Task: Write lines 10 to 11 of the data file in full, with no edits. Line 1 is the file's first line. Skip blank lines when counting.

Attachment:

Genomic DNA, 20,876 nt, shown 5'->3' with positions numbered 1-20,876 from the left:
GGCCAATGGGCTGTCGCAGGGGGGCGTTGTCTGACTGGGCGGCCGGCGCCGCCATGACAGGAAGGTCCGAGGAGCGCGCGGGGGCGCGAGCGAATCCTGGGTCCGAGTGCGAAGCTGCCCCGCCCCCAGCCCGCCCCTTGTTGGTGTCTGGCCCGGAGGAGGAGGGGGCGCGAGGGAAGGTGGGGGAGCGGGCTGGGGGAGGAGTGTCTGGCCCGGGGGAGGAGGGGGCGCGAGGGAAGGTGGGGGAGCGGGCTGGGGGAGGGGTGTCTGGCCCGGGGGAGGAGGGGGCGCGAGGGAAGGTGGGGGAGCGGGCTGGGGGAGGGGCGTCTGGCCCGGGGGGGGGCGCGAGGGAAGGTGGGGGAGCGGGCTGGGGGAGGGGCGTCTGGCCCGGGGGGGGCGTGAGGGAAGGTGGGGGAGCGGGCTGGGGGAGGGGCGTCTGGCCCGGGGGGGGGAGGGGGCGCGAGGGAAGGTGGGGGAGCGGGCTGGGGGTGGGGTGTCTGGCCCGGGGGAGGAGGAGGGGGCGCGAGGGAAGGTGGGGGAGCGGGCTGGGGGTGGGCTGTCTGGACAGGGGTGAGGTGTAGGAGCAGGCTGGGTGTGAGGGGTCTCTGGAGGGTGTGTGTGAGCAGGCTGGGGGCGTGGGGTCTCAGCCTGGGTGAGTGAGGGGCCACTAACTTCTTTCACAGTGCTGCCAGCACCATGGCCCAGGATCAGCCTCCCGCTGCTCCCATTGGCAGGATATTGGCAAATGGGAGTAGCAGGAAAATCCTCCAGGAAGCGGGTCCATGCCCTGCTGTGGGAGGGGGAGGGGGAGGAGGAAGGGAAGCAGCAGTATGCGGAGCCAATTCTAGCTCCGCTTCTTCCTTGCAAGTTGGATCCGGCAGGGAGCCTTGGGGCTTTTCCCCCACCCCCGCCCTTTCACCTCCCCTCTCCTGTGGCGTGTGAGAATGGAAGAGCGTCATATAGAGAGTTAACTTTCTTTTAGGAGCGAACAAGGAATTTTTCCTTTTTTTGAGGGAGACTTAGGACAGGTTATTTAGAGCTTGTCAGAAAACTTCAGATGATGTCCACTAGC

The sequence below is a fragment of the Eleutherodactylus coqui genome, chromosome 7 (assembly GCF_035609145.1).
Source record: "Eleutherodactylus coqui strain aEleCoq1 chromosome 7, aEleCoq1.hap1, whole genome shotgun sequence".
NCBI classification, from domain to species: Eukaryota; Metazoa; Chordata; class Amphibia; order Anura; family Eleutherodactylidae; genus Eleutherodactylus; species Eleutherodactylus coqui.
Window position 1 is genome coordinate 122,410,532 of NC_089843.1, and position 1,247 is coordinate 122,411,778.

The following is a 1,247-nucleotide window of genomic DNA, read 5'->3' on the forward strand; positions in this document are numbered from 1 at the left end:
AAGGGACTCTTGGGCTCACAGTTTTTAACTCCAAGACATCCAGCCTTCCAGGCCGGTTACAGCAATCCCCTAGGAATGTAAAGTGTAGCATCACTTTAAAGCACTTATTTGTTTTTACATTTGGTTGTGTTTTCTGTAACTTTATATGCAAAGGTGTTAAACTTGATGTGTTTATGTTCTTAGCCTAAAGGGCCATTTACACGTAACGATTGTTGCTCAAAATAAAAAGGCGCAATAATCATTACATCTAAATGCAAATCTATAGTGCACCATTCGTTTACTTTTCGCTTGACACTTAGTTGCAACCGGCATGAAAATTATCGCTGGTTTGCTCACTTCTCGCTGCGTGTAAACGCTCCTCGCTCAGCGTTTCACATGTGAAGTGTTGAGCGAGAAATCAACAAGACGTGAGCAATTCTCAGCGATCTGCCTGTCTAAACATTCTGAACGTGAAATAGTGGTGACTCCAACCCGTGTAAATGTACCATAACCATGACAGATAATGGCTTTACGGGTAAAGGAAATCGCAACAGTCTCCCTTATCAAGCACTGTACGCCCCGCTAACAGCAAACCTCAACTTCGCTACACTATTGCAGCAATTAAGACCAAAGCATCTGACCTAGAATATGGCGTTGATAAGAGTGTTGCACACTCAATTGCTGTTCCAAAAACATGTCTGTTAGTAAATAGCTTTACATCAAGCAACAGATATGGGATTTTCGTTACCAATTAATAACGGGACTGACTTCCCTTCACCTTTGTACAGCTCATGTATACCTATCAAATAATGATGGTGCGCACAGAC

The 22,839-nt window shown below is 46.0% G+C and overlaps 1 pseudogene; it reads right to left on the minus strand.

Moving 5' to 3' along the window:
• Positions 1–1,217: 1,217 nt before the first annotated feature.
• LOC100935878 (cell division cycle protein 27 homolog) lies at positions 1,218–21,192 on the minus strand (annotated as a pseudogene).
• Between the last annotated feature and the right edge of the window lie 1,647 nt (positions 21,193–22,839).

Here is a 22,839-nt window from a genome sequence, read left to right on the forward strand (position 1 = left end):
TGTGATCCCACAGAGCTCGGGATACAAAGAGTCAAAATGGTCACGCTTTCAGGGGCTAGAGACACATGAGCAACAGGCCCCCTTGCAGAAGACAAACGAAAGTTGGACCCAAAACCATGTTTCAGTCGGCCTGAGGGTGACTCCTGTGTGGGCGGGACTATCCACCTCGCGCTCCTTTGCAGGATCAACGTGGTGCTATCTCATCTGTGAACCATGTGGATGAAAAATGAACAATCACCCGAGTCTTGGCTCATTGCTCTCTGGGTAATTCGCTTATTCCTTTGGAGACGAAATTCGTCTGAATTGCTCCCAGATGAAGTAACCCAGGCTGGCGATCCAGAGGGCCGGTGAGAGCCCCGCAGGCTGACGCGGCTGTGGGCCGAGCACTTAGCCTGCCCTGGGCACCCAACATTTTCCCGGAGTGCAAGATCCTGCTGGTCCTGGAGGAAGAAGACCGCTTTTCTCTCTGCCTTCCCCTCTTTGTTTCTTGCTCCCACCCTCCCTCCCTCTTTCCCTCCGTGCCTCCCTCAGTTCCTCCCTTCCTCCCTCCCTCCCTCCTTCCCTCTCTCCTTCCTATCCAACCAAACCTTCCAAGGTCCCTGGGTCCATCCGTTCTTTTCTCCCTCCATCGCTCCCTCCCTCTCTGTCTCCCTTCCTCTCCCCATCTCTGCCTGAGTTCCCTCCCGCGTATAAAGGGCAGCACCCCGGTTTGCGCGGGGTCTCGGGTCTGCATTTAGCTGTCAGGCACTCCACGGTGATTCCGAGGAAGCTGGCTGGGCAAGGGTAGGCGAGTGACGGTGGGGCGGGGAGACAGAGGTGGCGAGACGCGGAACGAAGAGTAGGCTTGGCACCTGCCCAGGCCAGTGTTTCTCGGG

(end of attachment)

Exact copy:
Moving 5' to 3' along the window:
• Positions 1–1,217: 1,217 nt before the first annotated feature.